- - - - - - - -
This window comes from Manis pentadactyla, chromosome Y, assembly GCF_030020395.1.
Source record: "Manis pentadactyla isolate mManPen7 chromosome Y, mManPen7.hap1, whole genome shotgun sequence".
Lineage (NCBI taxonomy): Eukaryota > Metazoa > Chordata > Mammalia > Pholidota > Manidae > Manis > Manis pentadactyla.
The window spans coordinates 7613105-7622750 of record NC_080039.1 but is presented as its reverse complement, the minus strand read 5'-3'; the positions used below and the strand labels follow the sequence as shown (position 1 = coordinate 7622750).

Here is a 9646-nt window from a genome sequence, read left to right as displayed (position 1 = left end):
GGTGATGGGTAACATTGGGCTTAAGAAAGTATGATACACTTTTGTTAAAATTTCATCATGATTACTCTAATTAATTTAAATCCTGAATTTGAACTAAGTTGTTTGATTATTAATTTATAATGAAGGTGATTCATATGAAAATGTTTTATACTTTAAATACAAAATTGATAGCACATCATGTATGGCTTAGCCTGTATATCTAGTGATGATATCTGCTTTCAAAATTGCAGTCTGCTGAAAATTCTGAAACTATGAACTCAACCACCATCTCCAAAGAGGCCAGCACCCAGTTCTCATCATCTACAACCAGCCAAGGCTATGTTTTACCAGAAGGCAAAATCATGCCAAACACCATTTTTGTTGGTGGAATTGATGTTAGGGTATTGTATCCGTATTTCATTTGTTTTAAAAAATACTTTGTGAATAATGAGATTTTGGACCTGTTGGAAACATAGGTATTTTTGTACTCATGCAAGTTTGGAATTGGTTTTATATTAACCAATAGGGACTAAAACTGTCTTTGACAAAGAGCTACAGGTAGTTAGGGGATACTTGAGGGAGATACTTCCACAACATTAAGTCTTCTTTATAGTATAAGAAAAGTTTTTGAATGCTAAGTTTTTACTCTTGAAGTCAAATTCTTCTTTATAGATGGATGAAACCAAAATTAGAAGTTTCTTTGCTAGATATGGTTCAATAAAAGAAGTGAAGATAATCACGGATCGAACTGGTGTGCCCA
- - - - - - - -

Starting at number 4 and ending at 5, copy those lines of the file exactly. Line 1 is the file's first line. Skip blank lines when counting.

The window spans coordinates 7613105-7622750 of record NC_080039.1 but is presented as its reverse complement, the minus strand read 5'-3'; the positions used below and the strand labels follow the sequence as shown (position 1 = coordinate 7622750).

Here is a 9646-nt window from a genome sequence, read left to right as displayed (position 1 = left end):